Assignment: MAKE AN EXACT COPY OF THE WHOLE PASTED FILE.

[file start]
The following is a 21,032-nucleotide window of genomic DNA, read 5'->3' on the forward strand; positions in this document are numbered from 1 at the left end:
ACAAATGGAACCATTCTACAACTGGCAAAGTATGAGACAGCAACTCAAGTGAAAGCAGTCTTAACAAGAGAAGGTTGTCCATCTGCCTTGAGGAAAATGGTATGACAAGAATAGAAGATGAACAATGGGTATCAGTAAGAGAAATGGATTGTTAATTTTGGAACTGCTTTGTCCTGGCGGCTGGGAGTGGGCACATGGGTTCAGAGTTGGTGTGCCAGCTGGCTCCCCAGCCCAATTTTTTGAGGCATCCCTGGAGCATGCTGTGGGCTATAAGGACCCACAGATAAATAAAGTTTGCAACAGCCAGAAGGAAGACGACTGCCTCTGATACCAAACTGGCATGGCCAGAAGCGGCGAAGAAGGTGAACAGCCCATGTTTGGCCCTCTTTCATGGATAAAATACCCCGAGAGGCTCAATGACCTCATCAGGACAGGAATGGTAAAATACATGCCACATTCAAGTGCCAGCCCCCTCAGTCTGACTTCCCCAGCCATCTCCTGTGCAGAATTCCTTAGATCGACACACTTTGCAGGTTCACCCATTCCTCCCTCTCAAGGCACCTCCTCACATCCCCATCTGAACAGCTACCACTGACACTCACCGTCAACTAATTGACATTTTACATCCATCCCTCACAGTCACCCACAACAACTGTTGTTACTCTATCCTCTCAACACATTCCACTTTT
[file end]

The following is a 21,032-nucleotide window of genomic DNA, read 5'->3' on the forward strand; positions in this document are numbered from 1 at the left end:
ACAAATGGAACCATTCTACAACTGGCAAAGTATGAGACAGCAACTCAAGTGAAAGCAGTCTTAACAAGAGAAGGTTGTCCATCTGCCTTGAGGAAAATGGTATGACAAGAATAGAAGATGAACAATGGGTATCAGTAAGAGAAATGGATTGTTAATTTTGGAACTGCTTTGTCCTGGCGGCTGGGAGTGGGCACATGGGTTCAGAGTTGGTGTGCCAGCTGGCTCCCCAGCCCAATTTTTTGAGGCATCCCTGGAGCATGCTGTGGGCTATAAGGACCCACAGATAAATAAAGTTTGCAACAGCCAGAAGGAAGACGACTGCCTCTGATACCAAACTGGCATGGCCAGAAGCGGCGAAGAAGGTGAACAGCCCATGTTTGGCCCTCTTTCATGGATAAAATACCCCGAGAGGCTCAATGACCTCATCAGGACAGGAATGGTAAAATACATGCCACATTCAAGTGCCAGCCCCCTCAGTCTGACTTCCCCAGCCATCTCCTGTGCAGAATTCCTTAGATCGACACACTTTGCAGGTTCACCCATTCCTCCCTCTCAAGGCACCTCCTCACATCCCCATCTGAACAGCTACCACTGACACTCACCGTCAACTAATTGACATTTTACATCCATCCCTCACAGTCACCCACAACAACTGTTGTTACTCTATCCTCTCAACACATTCCACTTTT